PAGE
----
"Cyber insurance should be considered by organizations as part of their overall cyber risk management strategy. After assessing core risks and controls that are in place to mitigate these risks, insurance may mitigate financial risks due to cyber incidents (in accordance with the cyber insurance coverage terms) and provide expertise for organizations during a cyber incident (i.e. legal advice, forensic investigators, etc.) that may be included as part of the cyber insurance coverage terms. Assessing adequate coverage limits, deductibles, and terms of coverage is a strategic risk assessment decision between the organization and their cyber insurance broker that should include a range of factors specific to the organization including core risks, current controls, organizational risk appetite, and other factors.
Cyber insurance may be contractually required by third parties and vendors/clients. Additionally, if in a regulated industry, regulators may mandate or 'strongly encourage' obtaining cyber insurance."
Theresa Le, Chief Claims Officer, Cowbell:
"Cyber insurance is highly recommended. Even with the best cybersecurity efforts, businesses still face residual cyber risks due to system misconfigurations, employee errors, or other unintentional security gaps. It is increasingly common for cyber coverage to be required in contractual agreements."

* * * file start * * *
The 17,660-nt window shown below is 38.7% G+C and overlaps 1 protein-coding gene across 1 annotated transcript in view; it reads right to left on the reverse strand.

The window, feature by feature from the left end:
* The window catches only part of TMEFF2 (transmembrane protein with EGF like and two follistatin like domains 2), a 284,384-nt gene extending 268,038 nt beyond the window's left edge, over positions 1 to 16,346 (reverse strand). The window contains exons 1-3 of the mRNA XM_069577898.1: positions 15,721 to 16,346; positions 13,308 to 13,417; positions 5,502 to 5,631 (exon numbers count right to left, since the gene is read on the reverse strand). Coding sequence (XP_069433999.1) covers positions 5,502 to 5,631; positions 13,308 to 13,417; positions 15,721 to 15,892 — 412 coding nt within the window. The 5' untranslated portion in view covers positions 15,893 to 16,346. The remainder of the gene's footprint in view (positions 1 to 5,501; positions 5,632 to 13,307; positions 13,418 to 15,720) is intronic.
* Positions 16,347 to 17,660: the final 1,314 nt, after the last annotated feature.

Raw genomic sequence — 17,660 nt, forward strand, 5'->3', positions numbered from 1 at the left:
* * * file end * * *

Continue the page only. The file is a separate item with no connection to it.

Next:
Bud Broomhead, CEO, Viakoo:
"They can live without it—many organizations self-insure and have for a long time—but they can't live without doing at least some of what cyber insurance requires of an organization. Whether insured or self-insured, organizations need to do their own risk assessment, establish cybersecurity policies and practices that can be audited, and have metrics to measure their effectiveness with."
[Related Podcast: The Link Between Cyber Insurance and Incident Response]
What's the best way to assess how much coverage is enough coverage? How does it vary by industry?
"A great place to start is with your cyber broker or agent, going through the risk assessment process as previously mentioned. They can help guide you to determine coverage."
"Businesses should opt for insurers that include a risk assessment of the organization with the goal to remediate identified security weaknesses prior to quoting. A thorough process should include industry-specific evaluations such as the use and protection of an OT network in manufacturing or the volume of regulated records (PII, PHI or other) processed by the organizations in sectors such as healthcare or financial services.